Graphic Style

Maintaining consistency in our design style gives significantly more power to our marketing efforts. Why? Because if we invest in marketing one aspect of WCU but it looks and feels nothing like our marketing effort for another part of the university, those two parts have to stand on their own effort. If the two look and feel similar, each benefit from the added brand visibility that the other offers. You've heard it before: the whole is greater than the sum of its parts. At the same time, we recognize that the diversity of our programs, offerings and audiences demands flexibility in our style.

We offer both consistency and flexibility through design elements that can be customized to fit the needs of the particular piece:

All about the Angle

many print pieces spread out on a table

 

Our primary design element is the moving angle, and we bring that to life in a few different ways. For every use, the angle is intended to support our brand personality: it carries with it a sense of direction and purpose while giving a subtle nod to our mountain location. 

honors ad with a purple anchor element

 

Anchor

Our most common use of the angle is as an anchor or footer used on pieces from vertical banners and brochures to print ads and fliers. The anchor most often consists of two asymmetrical layered angles with varied transparency. They provide a home for copy content as well as a natural space for the Western Carolina logo.

The angles are most often purple but can appear in a secondary color or in white. Avoid mixing two colors together.


Construction management ad with a purple call-out element

 

Call-outs

An angled call-out bar can be used to highlight important aspects of your messaging. The bar is almost always angled left-to-right, showing forward movement. 

The call-out bar is not usually used in conjunction with the anchor, but instead provides a nod to the angle on smaller format items such as digital advertising and when a photo bleeding to all edges is preferred.


sport management print ad

 

Identity Tabs

A purple angled shape is sometimes used at the bottom or top of a flier, advertisement, poster, or booklet cover to house the university logo, a signature mark, a url or primary contact information. 

In the example provided here, the identity tab provides a natural home for our brand color and logo as well as the program website.


Please Do Not

Do not use more than one color when working with overlapping angles.

Do not use more than one color when working with overlapping angles.

Do not use the angles with a screen or transparency less than 50%.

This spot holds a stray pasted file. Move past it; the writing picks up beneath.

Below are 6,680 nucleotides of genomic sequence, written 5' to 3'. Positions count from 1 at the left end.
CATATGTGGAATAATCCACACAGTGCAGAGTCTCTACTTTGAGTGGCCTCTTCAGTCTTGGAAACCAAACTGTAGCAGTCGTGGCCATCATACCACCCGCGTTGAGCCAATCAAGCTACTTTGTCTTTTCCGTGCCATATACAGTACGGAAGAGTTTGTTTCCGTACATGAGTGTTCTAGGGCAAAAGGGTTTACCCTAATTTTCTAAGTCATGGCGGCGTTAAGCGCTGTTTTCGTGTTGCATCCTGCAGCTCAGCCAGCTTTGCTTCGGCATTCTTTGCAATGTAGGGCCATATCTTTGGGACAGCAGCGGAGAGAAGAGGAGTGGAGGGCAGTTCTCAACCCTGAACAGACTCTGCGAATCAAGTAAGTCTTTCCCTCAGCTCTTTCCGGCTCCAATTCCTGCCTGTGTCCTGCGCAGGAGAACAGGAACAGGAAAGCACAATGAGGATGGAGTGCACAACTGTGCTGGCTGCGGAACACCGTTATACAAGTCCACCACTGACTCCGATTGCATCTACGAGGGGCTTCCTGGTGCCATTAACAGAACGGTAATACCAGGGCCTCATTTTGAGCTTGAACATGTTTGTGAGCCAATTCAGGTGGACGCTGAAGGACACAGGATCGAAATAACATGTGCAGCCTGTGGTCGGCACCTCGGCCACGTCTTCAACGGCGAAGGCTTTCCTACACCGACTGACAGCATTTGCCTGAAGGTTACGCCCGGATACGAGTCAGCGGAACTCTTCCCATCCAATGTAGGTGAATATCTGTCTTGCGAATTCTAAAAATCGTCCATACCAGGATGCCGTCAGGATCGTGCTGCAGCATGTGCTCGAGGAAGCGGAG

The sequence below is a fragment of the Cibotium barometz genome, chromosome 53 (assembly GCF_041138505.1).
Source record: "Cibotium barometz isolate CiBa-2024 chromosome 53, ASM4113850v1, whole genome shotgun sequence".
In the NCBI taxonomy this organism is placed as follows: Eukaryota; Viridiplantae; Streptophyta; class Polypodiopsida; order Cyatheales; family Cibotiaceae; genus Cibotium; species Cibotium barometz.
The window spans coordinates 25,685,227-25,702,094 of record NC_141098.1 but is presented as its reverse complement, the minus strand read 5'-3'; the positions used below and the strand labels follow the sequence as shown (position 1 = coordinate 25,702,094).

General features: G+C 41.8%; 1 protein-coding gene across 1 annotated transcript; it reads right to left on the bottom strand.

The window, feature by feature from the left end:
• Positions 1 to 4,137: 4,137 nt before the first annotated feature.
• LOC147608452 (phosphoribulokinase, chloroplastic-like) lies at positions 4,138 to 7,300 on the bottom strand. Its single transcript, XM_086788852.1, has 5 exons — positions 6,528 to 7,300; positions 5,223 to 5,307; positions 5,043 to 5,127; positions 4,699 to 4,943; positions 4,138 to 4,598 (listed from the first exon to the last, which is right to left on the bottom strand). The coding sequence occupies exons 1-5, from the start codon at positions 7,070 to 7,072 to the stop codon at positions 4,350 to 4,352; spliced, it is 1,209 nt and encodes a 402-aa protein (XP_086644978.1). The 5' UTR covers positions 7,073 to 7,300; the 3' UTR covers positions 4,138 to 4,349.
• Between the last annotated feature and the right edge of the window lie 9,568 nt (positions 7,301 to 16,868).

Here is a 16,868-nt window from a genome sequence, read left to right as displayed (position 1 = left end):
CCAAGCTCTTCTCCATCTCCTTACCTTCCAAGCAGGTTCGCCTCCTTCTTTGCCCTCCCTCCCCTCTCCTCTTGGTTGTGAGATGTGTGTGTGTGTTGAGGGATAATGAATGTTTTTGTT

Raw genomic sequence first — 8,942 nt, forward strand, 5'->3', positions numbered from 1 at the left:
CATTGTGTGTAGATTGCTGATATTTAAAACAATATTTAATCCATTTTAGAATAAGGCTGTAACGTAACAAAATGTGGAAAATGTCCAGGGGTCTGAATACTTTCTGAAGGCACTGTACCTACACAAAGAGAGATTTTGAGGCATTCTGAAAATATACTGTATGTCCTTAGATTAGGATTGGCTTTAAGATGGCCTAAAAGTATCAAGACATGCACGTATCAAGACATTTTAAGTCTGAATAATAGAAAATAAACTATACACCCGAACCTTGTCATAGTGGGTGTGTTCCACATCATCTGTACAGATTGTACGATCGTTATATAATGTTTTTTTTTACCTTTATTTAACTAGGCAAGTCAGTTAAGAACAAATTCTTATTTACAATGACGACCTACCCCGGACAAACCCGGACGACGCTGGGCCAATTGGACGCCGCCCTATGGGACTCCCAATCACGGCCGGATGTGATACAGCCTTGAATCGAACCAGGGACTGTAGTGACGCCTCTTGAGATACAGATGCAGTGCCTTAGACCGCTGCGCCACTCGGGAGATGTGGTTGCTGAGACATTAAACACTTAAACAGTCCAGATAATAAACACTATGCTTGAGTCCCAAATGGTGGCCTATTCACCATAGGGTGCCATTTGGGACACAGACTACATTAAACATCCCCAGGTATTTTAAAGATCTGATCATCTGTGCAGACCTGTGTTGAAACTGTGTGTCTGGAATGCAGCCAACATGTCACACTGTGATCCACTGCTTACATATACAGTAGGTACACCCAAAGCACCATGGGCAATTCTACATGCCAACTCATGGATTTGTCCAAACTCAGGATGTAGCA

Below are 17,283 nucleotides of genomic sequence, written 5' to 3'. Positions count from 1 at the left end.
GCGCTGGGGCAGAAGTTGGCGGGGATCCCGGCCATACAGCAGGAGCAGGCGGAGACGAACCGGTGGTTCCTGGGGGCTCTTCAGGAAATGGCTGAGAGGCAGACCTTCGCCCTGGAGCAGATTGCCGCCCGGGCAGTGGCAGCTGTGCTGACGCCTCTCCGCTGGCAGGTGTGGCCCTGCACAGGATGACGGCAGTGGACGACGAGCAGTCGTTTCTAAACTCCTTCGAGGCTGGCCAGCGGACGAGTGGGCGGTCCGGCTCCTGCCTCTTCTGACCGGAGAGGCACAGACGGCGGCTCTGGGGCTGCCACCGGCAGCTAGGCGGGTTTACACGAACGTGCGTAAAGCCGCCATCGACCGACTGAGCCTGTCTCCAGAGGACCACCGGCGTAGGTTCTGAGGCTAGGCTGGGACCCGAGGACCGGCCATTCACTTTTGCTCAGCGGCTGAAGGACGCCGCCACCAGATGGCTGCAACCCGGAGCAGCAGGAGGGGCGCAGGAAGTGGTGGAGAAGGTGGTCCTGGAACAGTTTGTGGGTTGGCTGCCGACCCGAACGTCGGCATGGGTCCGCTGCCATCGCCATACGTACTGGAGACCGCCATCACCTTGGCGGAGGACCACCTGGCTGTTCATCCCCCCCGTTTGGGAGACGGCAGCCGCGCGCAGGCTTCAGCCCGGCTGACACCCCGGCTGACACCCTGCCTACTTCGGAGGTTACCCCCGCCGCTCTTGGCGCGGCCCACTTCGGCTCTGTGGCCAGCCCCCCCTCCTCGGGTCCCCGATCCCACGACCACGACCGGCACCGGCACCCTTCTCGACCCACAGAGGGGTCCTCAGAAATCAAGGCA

Do not use purple angles with a screen or opacity less than 50%.

Do not use multiple separated angles on an individual piece. Keep shapes in an overlapping group or use a single angle.

Do not use multiple separated angles on an individual piece. Keep shapes in an overlapping group or use a single angle.

When using “call-outs” keep their angles parallel and the space between them even.

When using “call-outs” keep their angles parallel and the space between them even.


Purple Overlay

Admissions booklet showing purple overlay

 

On interior pages of collateral, feature areas on a web page, and more, we often use a simple transparent purple box to house text or graphics overlaid on top of photography. The use of the box is as much about the photo behind it and the text inside it as it is about the box itself. The simplicity of the overlay puts the focus on the image, which shows off our campus community, while providing a home for text. 

How to Use It

Here are a few important notes for designers on using the overlay:

  1. The photo and its context should always take first priority. Don't place an overlay on top of the photo's primary focus. Use open space in the photo landscape to house the overlay.
  2. The overlay should in most cases be transparent with a recommended opacity of 70-90 percent.
  3. The overlay can house body text, call-out information and graphics. It should be used less often for headlines and secondary photos. It should never be used for the WCU logo alone. Use the angled identity tab for the logo instead.
  4. If a piece is using tertiary colors (see more about these on our color page), the overlay may utilize those colors. Otherwise, purple is preferred as our WCU gold with purple text is more difficult to read. 
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